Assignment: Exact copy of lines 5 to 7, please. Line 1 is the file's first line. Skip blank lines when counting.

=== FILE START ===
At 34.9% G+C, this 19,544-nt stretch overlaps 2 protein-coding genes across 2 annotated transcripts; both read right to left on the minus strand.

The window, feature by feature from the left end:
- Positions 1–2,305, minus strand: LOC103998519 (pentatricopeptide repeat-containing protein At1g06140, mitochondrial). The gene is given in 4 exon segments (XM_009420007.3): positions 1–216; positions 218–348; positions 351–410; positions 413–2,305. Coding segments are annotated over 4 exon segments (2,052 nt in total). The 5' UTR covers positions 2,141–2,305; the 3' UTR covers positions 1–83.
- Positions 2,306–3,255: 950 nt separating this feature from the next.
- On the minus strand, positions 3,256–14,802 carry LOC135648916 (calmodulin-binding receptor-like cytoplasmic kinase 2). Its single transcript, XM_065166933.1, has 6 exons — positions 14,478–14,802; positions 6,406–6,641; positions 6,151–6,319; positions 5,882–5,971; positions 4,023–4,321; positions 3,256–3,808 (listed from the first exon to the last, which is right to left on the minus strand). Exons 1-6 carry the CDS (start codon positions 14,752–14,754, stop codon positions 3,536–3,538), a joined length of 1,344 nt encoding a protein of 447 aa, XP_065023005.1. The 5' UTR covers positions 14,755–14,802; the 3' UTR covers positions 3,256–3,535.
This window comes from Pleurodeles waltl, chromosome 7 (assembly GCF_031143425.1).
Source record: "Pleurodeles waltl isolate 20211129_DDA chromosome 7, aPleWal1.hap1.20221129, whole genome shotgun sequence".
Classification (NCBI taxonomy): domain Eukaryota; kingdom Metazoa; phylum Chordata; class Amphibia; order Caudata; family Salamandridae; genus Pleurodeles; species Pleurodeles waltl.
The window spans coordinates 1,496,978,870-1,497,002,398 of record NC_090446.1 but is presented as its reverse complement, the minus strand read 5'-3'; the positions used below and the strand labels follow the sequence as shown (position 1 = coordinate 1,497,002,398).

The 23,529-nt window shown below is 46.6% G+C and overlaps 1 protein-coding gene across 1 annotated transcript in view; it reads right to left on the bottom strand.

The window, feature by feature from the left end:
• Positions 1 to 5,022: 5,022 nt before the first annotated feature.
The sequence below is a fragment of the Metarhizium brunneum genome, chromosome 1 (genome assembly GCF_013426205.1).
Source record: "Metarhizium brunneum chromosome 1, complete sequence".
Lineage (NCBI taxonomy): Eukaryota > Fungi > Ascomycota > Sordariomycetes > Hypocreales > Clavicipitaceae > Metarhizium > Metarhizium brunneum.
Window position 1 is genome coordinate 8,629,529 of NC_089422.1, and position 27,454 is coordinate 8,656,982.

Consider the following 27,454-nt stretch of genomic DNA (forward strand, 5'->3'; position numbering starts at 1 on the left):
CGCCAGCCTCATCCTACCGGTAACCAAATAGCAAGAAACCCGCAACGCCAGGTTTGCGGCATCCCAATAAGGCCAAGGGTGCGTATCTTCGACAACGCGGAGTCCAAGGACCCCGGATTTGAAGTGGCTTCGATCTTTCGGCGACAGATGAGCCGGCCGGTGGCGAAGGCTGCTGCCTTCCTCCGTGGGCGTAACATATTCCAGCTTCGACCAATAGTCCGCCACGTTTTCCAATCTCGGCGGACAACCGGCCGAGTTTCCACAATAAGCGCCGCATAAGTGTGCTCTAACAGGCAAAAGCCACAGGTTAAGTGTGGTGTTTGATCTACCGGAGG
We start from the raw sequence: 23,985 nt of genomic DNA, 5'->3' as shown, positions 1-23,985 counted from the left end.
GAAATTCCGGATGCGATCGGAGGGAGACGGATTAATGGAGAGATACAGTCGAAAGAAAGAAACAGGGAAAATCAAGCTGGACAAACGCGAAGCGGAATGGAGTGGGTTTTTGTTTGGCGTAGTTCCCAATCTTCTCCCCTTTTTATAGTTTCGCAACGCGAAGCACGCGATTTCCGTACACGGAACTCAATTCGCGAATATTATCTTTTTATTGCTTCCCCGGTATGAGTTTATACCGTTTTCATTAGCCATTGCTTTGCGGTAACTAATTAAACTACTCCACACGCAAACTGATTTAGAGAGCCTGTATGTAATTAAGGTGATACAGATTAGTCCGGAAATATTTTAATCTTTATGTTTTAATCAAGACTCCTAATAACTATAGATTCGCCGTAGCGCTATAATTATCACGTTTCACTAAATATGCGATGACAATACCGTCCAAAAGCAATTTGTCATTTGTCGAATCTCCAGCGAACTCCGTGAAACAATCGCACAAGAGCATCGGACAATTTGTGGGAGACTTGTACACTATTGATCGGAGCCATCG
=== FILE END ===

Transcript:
- On the minus strand, positions 3,256–14,802 carry LOC135648916 (calmodulin-binding receptor-like cytoplasmic kinase 2). Its single transcript, XM_065166933.1, has 6 exons — positions 14,478–14,802; positions 6,406–6,641; positions 6,151–6,319; positions 5,882–5,971; positions 4,023–4,321; positions 3,256–3,808 (listed from the first exon to the last, which is right to left on the minus strand). Exons 1-6 carry the CDS (start codon positions 14,752–14,754, stop codon positions 3,536–3,538), a joined length of 1,344 nt encoding a protein of 447 aa, XP_065023005.1. The 5' UTR covers positions 14,755–14,802; the 3' UTR covers positions 3,256–3,535.
This window comes from Pleurodeles waltl, chromosome 7 (assembly GCF_031143425.1).
Source record: "Pleurodeles waltl isolate 20211129_DDA chromosome 7, aPleWal1.hap1.20221129, whole genome shotgun sequence".